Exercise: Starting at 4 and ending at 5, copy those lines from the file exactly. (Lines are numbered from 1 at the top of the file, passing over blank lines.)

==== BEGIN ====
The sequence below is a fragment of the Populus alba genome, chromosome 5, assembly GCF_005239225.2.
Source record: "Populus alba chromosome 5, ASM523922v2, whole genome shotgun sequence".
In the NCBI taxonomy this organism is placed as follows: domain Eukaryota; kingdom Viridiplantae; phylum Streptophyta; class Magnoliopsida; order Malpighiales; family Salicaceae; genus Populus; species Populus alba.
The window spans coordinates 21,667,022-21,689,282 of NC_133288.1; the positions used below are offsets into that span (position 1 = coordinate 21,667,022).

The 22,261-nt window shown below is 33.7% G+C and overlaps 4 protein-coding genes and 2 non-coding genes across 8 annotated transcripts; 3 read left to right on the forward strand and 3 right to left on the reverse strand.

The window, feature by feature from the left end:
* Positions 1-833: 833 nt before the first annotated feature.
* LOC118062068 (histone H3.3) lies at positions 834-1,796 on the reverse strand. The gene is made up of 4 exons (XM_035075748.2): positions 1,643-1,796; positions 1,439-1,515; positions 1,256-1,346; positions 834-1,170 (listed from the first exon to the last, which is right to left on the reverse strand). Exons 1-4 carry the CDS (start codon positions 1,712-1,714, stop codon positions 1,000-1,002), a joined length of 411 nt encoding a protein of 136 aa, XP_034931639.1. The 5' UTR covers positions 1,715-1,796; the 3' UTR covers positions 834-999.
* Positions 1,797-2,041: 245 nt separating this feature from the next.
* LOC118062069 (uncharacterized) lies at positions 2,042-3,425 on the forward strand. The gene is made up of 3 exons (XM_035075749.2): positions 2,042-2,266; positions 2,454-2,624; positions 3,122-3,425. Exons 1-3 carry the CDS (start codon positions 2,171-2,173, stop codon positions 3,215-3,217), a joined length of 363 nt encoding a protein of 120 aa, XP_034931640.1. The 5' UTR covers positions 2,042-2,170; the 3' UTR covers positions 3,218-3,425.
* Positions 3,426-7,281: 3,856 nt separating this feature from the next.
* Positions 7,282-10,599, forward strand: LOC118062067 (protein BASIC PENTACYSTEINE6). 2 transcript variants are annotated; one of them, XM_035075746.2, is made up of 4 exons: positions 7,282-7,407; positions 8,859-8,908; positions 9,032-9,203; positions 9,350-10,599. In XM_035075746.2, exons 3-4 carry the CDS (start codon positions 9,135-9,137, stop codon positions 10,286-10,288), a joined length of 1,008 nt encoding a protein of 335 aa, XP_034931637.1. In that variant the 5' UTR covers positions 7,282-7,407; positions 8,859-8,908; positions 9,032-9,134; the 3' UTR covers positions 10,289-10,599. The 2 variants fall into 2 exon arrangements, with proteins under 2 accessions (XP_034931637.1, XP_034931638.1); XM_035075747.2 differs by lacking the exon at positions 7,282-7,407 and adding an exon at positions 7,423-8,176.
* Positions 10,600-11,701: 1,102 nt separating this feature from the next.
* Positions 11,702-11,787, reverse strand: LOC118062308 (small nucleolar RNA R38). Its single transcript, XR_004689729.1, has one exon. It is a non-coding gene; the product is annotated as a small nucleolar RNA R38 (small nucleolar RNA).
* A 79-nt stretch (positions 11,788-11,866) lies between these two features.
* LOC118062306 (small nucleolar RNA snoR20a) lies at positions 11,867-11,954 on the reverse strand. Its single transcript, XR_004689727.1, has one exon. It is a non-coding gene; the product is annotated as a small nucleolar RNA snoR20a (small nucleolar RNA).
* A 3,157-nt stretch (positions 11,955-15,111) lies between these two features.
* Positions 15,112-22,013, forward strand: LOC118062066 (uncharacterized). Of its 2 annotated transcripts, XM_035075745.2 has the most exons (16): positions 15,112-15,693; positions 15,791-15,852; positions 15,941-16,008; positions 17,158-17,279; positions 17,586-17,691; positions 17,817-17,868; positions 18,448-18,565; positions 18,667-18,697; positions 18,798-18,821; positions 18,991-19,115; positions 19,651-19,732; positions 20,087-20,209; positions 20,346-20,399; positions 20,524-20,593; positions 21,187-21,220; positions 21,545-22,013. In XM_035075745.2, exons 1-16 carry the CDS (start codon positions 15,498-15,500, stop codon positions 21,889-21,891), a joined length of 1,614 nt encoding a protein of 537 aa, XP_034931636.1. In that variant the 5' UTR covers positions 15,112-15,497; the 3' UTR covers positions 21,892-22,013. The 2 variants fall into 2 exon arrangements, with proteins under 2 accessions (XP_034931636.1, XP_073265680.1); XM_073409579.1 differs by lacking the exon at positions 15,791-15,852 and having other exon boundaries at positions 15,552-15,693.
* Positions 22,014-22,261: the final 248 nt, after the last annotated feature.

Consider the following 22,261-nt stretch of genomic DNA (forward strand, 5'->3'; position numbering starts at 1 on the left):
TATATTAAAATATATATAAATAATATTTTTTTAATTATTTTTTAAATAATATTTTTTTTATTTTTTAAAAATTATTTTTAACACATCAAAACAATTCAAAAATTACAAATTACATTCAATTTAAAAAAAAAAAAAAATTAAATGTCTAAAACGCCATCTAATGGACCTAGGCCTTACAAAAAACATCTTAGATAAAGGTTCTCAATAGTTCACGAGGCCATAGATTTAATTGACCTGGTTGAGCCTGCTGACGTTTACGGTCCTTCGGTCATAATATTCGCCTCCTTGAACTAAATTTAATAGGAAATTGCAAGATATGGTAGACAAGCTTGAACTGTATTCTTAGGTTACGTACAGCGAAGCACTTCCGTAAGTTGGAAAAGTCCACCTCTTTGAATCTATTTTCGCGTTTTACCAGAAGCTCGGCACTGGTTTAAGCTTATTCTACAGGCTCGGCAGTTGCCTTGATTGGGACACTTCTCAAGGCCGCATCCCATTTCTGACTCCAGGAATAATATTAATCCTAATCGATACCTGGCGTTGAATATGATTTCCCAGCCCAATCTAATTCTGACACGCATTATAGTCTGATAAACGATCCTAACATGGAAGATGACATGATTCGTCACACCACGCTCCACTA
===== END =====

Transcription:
The window spans coordinates 21,667,022-21,689,282 of NC_133288.1; the positions used below are offsets into that span (position 1 = coordinate 21,667,022).

The 22,261-nt window shown below is 33.7% G+C and overlaps 4 protein-coding genes and 2 non-coding genes across 8 annotated transcripts; 3 read left to right on the forward strand and 3 right to left on the reverse strand.